St. Helena Star reports on Mark Prestwich hire

Editor’s note: Here’s the St. Helena Star’s report on the news we reported yesterday. In recent months, Bob Richardson left Grass Valley to become city manger of Auburn; Caleb Dardick left SYRCL to return to the Bay Area; and Jon Gregory left the ERC to go to a bank in Sacramento:

“Mark Prestwich, currently city manager in Nevada City, will be St. Helena’s next city manager,” as the St. Helena Star is reporting.

“On Tuesday the City Council approved a contract awarding Prestwich an annual base salary of $189,880. Prestwich was chosen from a pool of 49 applicants, following a nationwide search.

“According to a staff report, Prestwich has 21 years of experience with operations, project management and executive leadership in small, medium and large California municipalities. He has been city manager of Nevada City since 2014.

“Prestwich served as special projects manager for the city of Sacramento from 2006 to 2014, managing citywide strategic initiatives and innovation projects. He also assisted with the Napa Flood Control Project between 1999 and 2006, when he worked for the city of Napa Public Works Department and the City Manager’s Office.

“Prestwich will start work on July 31.” Mark’s letter of resignation is in the comment section.

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George Rebane scoops George Boardman on Prestwich departure

What a hoot! On June 25, The Union columnist George Boardman began his column quoting words from Nevada City manager Mark Prestwich on city policy.

He must have been unaware that two days earlier, the Napa Valley Register wrote that Prestwich was on his way to another job, city manager of St. Helena. On June 23, the Napa newspaper reported, “Mark Prestwich identified as finalist for City Manager.”

The planned hire also was reported on the town’s agenda as a “consent” item for Tuesday night’s meeting. Details at Staff Report.

Then George Rebane weighed in on his blog Tuesday night in the comment stream that the consent item was approved. It was “announced” at the Council meeting, Rebane said.

St. Helena’s vice mayor also emailed me that the city had hired Mark.

The two Georges have been jabbing at one another in the local blogosphere. “With fans like George Rebane, I don’t need any critics,” Boardman wrote on his own blog last month.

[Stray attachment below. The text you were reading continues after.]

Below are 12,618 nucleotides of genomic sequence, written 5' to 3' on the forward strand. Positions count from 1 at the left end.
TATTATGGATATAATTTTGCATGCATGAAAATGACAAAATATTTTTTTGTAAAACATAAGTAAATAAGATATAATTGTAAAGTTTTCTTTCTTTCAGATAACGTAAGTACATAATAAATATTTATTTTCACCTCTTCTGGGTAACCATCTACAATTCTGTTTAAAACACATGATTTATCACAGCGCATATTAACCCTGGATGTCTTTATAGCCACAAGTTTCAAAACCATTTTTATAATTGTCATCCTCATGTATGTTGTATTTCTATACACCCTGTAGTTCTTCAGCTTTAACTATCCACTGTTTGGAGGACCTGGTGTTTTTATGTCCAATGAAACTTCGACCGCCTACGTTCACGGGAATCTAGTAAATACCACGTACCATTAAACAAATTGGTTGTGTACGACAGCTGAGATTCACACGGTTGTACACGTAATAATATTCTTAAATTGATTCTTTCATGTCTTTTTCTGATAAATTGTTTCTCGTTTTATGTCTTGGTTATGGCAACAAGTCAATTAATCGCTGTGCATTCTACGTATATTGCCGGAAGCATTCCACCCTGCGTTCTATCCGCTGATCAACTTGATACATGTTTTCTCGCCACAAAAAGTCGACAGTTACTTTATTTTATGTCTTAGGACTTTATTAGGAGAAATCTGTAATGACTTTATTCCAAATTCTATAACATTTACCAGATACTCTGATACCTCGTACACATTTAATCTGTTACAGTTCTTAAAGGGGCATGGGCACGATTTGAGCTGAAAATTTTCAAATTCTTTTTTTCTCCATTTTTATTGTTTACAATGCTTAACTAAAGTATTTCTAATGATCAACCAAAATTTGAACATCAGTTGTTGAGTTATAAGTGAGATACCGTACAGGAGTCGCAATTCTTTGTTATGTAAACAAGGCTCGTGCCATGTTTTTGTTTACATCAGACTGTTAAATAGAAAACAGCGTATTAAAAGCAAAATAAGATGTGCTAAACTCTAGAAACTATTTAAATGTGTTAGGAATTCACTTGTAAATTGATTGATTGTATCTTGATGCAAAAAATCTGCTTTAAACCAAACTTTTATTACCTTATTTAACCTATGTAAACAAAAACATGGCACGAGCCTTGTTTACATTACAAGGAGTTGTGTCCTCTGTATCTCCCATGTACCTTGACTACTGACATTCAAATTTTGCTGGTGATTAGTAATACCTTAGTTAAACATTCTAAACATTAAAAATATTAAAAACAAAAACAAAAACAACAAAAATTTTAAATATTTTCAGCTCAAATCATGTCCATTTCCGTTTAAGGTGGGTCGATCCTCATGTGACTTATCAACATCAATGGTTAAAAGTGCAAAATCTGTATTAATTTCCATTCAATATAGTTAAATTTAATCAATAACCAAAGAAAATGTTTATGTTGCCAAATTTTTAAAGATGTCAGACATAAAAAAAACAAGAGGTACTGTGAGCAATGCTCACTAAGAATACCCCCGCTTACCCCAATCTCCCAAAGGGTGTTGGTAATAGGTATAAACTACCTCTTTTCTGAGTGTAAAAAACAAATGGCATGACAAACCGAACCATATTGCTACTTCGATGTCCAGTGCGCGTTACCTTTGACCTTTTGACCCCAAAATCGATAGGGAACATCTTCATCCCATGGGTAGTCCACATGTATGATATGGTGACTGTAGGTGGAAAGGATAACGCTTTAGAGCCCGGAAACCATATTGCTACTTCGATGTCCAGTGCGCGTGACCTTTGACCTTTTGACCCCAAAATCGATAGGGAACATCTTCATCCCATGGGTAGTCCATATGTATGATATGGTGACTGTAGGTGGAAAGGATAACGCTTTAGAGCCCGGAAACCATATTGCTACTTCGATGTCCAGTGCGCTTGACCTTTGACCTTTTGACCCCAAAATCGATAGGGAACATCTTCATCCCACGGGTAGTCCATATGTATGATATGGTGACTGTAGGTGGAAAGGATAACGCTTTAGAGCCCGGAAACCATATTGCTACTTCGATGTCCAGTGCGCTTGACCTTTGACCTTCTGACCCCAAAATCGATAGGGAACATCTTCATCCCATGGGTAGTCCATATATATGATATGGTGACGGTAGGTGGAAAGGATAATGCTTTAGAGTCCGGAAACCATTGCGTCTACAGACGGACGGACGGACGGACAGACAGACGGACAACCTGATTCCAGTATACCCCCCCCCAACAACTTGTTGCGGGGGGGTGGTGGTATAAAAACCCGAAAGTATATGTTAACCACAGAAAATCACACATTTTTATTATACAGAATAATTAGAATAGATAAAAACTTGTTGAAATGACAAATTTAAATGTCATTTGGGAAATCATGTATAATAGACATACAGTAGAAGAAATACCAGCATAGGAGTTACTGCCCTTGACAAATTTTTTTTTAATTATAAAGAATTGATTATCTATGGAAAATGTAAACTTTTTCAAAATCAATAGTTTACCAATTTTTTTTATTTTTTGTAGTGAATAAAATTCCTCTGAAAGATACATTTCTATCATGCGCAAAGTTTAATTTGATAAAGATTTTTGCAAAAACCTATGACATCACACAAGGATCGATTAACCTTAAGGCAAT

Rebane got Prestwich’s annual income wrong (it’s a base of $189,880) and couldn’t offer a start date (it’s July 31). The Union, meanwhile, hasn’t reported any of this.

We’ll miss Mark.

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“Ticket out of Nowheresville” or “Bring ’em home”? The choice is ours

Summer Academy (Sacramento State/Jessica Vernone)

My son and I are at Sacramento State this week for “Summer Academies for High School Students,” a cool program. “Summer Academies provide high school students with the unique opportunity to explore various career paths during one-week, specialized courses while being introduced to the college experience.”

It’s a wonderful program — he’s in the health careers and biotech courses, based on his own interests — with top-notch college instructors. (For example, Dr. Christina Strandgaard earned her bachelor’s degree in nutrition at UC Davis, her master’s degree in nutritional science from the University of Washington, and returned to UC Davis for her doctorate in endocrinology — a great role model for aspiring teens).

Other Summer Academy courses include cybersecurity, government, engineering and robotics, farm to fork, fashion, fire, forensics, law enforcement, multimedia journalism and theater and performing arts.

It’s a good opportunity for my son and I to visit and talk about careers over dinner. It’s also a good opportunity for him to be exposed to some ethnic diversity — in short supply in our community. Last year, our son took a summer writing course at Sac State.

After I dropped him off at the morning class, I grabbed a cup of coffee and The Wall Street Journal. I was drawn to an article titled “In Rural American, students chase big-city dreams.”

With a dateline in Mahaska County, Iowa it read: “Many young people in rural communities now see college not so much as a door to opportunity as a ticket out of Nowheresville. The result is a redistribution of educated graduates to urban areas, which is helping to widen the divide in educational attainment between urban and rural areas.”

This is a theme explored regularly on this blog.

Our magazine also is proud to feature the more positive outcome, what we have called “Bring Them Home.” These are stories about locals who went to college or the “big city” and returned to run successful businesses or land good jobs. Examples we’ve written about are James and John Arbaugh and Wendy Van Wagner.

I don’t know where our son will wind up. He’s been having a good conservation with a local pediatrician who grew up in Colfax, went Back East to medical school and returned home.